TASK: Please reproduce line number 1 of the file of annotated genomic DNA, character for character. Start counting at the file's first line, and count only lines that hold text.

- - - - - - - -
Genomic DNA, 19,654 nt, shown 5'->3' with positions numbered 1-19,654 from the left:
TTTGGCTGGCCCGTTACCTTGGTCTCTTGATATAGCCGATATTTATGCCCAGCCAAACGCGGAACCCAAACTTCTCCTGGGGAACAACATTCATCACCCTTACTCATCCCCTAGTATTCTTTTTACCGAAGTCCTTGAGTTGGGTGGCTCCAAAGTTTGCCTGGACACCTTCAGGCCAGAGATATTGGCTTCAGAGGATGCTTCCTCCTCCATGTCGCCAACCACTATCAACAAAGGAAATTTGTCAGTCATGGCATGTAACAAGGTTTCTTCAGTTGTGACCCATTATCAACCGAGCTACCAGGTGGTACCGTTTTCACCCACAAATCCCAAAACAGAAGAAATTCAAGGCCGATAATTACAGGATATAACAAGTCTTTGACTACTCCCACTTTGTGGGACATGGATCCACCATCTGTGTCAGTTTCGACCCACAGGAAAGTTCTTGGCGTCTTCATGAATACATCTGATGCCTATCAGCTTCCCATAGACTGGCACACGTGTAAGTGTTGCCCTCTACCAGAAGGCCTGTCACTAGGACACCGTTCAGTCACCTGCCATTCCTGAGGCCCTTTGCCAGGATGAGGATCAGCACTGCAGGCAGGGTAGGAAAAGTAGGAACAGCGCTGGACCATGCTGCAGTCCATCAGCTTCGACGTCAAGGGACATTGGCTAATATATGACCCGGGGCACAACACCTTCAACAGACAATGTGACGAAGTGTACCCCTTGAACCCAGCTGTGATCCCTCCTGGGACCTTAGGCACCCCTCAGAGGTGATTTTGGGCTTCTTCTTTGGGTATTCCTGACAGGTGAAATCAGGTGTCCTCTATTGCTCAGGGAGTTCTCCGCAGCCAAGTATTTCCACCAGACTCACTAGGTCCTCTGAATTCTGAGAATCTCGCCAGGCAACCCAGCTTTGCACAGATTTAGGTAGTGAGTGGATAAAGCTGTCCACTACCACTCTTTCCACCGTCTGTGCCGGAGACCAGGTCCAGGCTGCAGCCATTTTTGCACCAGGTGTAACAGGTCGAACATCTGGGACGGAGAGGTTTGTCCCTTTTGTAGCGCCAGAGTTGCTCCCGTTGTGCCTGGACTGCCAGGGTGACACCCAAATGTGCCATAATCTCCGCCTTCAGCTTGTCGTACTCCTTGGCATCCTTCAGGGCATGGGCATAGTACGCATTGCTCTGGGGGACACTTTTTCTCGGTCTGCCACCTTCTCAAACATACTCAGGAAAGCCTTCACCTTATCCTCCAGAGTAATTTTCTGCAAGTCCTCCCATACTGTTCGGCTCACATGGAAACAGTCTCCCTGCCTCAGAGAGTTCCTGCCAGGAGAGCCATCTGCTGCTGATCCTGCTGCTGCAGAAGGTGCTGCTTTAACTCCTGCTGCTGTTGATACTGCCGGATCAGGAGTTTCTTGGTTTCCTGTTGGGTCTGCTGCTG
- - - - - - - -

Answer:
Genomic DNA, 19,654 nt, shown 5'->3' with positions numbered 1-19,654 from the left: